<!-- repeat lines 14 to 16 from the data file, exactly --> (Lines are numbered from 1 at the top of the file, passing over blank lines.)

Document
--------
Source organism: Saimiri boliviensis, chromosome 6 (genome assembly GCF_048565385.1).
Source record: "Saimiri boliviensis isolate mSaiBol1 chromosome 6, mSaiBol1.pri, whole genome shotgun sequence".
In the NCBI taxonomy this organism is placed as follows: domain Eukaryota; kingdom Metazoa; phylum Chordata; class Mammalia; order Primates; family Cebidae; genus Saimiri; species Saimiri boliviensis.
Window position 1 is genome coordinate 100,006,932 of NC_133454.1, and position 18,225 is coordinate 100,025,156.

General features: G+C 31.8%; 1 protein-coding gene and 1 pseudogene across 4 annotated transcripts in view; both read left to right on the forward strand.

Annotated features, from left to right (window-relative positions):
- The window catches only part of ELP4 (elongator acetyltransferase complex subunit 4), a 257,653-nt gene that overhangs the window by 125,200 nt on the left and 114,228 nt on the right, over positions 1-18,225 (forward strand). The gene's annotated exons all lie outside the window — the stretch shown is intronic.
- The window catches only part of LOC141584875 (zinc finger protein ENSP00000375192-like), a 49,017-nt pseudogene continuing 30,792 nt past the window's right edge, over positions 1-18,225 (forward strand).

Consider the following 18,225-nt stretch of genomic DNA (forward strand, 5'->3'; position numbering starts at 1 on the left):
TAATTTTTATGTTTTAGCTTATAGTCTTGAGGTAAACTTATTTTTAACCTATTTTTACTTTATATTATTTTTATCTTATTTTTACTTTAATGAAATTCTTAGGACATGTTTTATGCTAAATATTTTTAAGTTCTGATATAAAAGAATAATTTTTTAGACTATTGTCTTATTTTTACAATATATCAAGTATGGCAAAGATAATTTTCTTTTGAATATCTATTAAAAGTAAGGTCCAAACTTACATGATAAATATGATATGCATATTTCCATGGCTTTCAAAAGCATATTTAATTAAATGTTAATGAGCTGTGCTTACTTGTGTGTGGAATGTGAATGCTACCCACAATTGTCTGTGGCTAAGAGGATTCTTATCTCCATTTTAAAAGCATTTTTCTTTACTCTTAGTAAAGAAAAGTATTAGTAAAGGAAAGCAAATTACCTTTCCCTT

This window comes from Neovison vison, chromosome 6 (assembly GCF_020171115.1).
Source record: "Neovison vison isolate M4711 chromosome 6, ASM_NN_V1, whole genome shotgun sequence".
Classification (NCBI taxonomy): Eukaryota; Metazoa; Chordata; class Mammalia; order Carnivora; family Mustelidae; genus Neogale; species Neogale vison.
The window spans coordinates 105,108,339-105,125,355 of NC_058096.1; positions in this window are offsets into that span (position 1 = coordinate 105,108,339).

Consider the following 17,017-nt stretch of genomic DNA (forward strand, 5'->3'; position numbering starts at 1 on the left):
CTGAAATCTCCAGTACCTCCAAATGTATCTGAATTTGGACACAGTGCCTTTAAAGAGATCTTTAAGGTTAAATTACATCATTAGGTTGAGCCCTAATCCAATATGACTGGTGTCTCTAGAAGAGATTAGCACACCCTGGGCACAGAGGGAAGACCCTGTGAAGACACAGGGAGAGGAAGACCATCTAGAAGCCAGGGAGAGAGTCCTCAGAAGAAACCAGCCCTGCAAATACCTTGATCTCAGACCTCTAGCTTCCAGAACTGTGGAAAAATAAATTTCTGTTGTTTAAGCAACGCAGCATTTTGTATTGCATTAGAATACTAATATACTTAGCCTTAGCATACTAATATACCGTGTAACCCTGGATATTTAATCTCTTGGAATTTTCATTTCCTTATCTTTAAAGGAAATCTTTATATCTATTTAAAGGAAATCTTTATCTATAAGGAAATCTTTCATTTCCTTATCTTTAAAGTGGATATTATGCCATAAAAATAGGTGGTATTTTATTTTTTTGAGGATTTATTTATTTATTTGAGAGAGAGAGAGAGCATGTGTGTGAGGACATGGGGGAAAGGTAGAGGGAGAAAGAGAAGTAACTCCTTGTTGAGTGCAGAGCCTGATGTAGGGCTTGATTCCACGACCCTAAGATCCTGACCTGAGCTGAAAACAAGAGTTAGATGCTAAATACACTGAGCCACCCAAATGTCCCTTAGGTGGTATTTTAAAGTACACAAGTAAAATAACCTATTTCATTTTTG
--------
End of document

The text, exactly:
The window spans coordinates 105,108,339-105,125,355 of NC_058096.1; positions in this window are offsets into that span (position 1 = coordinate 105,108,339).

Consider the following 17,017-nt stretch of genomic DNA (forward strand, 5'->3'; position numbering starts at 1 on the left):
CTGAAATCTCCAGTACCTCCAAATGTATCTGAATTTGGACACAGTGCCTTTAAAGAGATCTTTAAGGTTAAATTACATCATTAGGTTGAGCCCTAATCCAATATGACTGGTGTCTCTAGAAGAGATTAGCACACCCTGGGCACAGAGGGAAGACCCTGTGAAGACACAGGGAGAGGAAGACCATCTAGAAGCCAGGGAGAGAGTCCTCAGAAGAAACCAGCCCTGCAAATACCTTGATCTCAGACCTCTAGCTTCCAGAACTGTGGAAAAATAAATTTCTGTTGTTTAAGCAACGCAGCATTTTGTATTGCATTAGAATACTAATATACTTAGCCTTAGCATACTAATATACCGTGTAACCCTGGATATTTAATCTCTTGGAATTTTCATTTCCTTATCTTTAAAGGAAATCTTTATATCTATTTAAAGGAAATCTTTATCTATAAGGAAATCTTTCATTTCCTTATCTTTAAAGTGGATATTATGCCATAAAAATAGGTGGTATTTTATTTTTTTGAGGATTTATTTATTTATTTGAGAGAGAGAGAGAGCATGTGTGTGAGGACATGGGGGAAAGGTAGAGGGAGAAAGAGAAGTAACTCCTTGTTGAGTGCAGAGCCTGATGTAGGGCTTGATTCCACGACCCTAAGATCCTGACCTGAGCTGAAAACAAGAGTTAGATGCTAAATACACTGAGCCACCCAAATGTCCCTTAGGTGGTATTTTAAAGTACACAAGTAAAATAACCTATTTCATTTTTG